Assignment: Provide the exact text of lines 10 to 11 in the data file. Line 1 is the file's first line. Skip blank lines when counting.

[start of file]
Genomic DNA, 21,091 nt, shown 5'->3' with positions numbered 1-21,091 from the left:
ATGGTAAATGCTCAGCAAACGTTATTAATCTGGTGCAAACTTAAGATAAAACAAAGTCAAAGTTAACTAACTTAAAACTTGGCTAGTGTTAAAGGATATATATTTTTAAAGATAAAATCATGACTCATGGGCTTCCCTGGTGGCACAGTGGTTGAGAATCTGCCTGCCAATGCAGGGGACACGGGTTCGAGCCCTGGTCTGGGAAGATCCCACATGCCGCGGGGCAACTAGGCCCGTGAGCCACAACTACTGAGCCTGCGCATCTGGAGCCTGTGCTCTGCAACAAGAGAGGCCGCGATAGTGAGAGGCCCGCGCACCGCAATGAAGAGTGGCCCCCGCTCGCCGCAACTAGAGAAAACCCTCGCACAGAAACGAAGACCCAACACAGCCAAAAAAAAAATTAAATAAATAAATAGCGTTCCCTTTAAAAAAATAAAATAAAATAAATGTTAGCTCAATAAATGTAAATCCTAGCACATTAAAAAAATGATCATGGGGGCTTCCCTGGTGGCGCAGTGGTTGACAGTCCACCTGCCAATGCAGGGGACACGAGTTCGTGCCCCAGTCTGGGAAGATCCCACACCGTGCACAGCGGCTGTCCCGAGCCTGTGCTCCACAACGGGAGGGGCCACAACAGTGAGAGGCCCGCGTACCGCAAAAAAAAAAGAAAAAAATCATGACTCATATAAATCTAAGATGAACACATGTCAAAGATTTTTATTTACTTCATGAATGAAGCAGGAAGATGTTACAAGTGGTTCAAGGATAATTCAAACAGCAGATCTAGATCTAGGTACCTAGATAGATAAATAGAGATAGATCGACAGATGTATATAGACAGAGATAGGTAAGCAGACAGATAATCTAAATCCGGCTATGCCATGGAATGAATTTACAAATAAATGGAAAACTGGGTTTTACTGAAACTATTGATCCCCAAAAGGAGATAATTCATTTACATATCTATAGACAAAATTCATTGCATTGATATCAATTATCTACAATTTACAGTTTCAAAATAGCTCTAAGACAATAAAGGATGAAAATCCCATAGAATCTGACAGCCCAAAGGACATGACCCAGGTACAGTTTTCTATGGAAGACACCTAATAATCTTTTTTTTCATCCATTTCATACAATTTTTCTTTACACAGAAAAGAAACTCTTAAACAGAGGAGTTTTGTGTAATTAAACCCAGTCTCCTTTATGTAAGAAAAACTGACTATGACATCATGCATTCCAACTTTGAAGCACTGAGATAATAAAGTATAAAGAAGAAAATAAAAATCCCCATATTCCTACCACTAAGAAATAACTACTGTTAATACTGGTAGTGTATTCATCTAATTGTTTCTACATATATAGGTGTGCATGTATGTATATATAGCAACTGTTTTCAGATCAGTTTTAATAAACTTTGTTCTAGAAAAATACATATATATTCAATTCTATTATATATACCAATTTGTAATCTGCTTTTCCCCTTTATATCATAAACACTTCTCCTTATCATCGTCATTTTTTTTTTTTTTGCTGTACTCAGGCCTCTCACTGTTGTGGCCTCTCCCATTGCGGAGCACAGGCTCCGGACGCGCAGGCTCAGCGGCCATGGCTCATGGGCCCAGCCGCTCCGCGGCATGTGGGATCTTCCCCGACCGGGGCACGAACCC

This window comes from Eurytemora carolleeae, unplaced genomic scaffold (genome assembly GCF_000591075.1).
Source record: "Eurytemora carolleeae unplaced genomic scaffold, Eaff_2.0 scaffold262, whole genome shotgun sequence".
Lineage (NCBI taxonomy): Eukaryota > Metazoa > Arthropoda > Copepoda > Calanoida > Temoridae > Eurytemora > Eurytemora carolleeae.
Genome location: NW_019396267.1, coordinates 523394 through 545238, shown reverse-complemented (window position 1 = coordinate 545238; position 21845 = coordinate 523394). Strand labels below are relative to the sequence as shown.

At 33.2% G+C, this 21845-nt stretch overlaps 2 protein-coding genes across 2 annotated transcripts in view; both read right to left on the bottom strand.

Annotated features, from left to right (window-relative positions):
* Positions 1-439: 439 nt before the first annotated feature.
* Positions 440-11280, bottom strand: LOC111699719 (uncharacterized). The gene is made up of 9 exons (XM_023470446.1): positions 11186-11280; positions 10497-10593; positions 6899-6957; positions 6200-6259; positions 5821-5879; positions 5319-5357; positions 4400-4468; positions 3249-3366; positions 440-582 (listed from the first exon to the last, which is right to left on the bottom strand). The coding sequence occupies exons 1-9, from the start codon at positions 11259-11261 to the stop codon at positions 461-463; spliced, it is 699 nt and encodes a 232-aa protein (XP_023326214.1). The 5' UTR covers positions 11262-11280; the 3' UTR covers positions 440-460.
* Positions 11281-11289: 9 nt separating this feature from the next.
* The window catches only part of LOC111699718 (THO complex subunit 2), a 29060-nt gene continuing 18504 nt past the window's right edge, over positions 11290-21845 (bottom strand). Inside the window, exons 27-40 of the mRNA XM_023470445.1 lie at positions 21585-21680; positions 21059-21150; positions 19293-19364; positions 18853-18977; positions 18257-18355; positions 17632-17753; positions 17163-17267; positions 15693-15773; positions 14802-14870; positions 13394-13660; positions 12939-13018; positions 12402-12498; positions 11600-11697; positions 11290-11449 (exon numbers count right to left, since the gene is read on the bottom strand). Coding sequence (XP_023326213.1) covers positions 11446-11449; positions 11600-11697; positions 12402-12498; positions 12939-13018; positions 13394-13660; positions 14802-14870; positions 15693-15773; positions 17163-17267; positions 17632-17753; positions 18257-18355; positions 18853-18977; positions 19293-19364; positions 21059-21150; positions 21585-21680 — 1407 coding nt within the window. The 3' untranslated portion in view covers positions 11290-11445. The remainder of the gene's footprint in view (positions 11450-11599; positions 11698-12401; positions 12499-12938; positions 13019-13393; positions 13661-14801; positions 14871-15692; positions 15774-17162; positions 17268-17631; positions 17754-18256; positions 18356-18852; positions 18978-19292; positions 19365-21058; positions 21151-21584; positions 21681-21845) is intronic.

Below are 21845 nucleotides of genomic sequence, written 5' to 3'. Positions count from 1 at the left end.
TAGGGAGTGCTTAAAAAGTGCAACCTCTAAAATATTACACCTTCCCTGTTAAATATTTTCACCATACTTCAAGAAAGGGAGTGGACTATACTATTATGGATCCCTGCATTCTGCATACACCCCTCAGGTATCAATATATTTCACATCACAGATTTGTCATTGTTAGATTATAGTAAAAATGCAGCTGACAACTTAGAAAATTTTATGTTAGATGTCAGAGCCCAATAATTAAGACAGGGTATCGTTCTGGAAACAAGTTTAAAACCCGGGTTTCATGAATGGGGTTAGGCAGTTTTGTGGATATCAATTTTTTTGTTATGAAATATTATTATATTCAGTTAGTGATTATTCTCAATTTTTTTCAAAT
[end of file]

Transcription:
* Positions 440-11280, bottom strand: LOC111699719 (uncharacterized). The gene is made up of 9 exons (XM_023470446.1): positions 11186-11280; positions 10497-10593; positions 6899-6957; positions 6200-6259; positions 5821-5879; positions 5319-5357; positions 4400-4468; positions 3249-3366; positions 440-582 (listed from the first exon to the last, which is right to left on the bottom strand). The coding sequence occupies exons 1-9, from the start codon at positions 11259-11261 to the stop codon at positions 461-463; spliced, it is 699 nt and encodes a 232-aa protein (XP_023326214.1). The 5' UTR covers positions 11262-11280; the 3' UTR covers positions 440-460.
* Positions 11281-11289: 9 nt separating this feature from the next.